I am absolutely convinced that most Western Christians, including many church leaders, view the subject of persecution as irrelevant to Western Christians.

This is not inconsequential!

Firstly: the believer who regards another Christian's suffering as "not my concern" or "not something I want to be burdened with" has rejected (albeit subconsciously) the theology of our union with Christ along with the teaching that the Church is the family and body of Christ. Such an attitude not only grieves the Lord, it can lead to judgment (Ezekiel 34, Matt 25:41-45).

Secondly: persecution is stirring in the West on account of Culture Change which is driven by cultural Marxism's promotion of moral and cultural relativism. A godless, essentially Marxist state ideology is being imposed at the cost of religious freedom. Is the church prepared?

Jesus warned us that persecution would come (John 15:18 to16:4) so that in being prepared, we would endure. Yet I would suggest that the church, in general, is not prepared and that many believers and churches will struggle to endure. There will be "shipwrecks", with many believers battered and many passengers lost at sea at a time when the world needs Christians to be firm in faith, exalting the Lord.

We need to stop watching believers and churches sailing into the future unprepared. Our cruising days are over! Much needs to be done to awaken the church and prepare her to face the storms ahead. Christian pastors, teachers and leaders must see this as part of their R2P!


This article was first published in Ambassador magazine, the magazine of Melbourne School of Theology and the Centre fore the Study of Islam and Other Faiths (Melbourne, Australia).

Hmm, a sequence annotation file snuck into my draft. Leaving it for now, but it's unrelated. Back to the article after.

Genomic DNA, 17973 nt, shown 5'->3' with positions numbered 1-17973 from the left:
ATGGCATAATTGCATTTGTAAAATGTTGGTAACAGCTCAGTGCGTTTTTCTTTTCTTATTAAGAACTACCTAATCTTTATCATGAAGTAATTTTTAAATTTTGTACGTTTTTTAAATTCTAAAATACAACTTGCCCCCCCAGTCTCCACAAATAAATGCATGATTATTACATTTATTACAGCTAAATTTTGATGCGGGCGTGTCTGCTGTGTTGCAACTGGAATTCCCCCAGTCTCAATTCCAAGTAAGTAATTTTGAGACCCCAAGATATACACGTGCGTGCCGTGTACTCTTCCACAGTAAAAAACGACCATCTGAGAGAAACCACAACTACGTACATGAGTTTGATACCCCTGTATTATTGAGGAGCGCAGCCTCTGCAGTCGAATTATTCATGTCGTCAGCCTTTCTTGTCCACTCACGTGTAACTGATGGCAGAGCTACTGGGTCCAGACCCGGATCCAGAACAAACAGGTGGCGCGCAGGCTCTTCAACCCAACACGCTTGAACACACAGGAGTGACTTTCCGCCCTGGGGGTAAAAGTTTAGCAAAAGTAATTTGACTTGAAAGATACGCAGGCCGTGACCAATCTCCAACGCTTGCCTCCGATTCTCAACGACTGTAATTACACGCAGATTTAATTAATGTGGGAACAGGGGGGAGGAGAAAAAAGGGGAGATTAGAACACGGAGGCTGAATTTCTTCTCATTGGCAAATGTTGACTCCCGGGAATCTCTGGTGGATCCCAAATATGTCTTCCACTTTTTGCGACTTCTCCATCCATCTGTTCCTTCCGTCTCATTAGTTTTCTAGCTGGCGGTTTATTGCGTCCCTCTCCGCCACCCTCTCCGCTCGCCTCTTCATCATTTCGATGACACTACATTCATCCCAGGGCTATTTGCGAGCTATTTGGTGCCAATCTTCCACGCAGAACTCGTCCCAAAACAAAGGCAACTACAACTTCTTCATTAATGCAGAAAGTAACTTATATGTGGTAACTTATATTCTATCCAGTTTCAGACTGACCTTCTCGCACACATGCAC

Elizabeth Kendal is the author of
Turn Back the Battle: Isaiah Speaks to Christians Today
(Deror Books, Dec 2012)

Thursday, September 5, 2013

The Humanitarian/Moral Intervention: an exercise in duplicity

-- and jihad comes to Maaloula village (Syria)

In Aug 2012, US President Barak Obama went on the public record saying: "We have been very clear to the Assad regime -- but also to other players on the ground -- that a red line for us is we start seeing a whole bunch of chemical weapons moving around or being utilized. That would change my calculus; that would change my equation. . ."

"We have communicated in no uncertain terms with every player in the region that that's a red line for us and that there would be enormous consequences if we start seeing movement on the chemical weapons front or the use of chemical weapons."

President Obama's "red line" speech was little more than a piece of political theatre aimed at establishing a platform of moral high ground from where the US-NATO could safely (politically if not practically) launch a military strike on Syria. It also signaled to the rebels exactly what the US would require if it was to justify and legitimise a military intervention on their behalf.

If a US military strike on Syria eventuates, it will be nothing other than an act of naked aggression in pursuit of economic and geo-strategic ends. To call such an intervention "humanitarian" or "moral" is duplicitous in the extreme. 

If the US-NATO was genuinely motivated by humanitarian and moral issues, then:

Why is there no red line in North Korea, the world's most serious and vile human rights abuser; a prison-state where citizens are being tortured, worked and starved to death on a daily basis by the world's most criminal regime?

Answer) North Korea has the world's most effective deterrent: nuclear weapons. [The effectiveness of this deterrent has been noted by other rogue regimes that are now racing to adopt it.]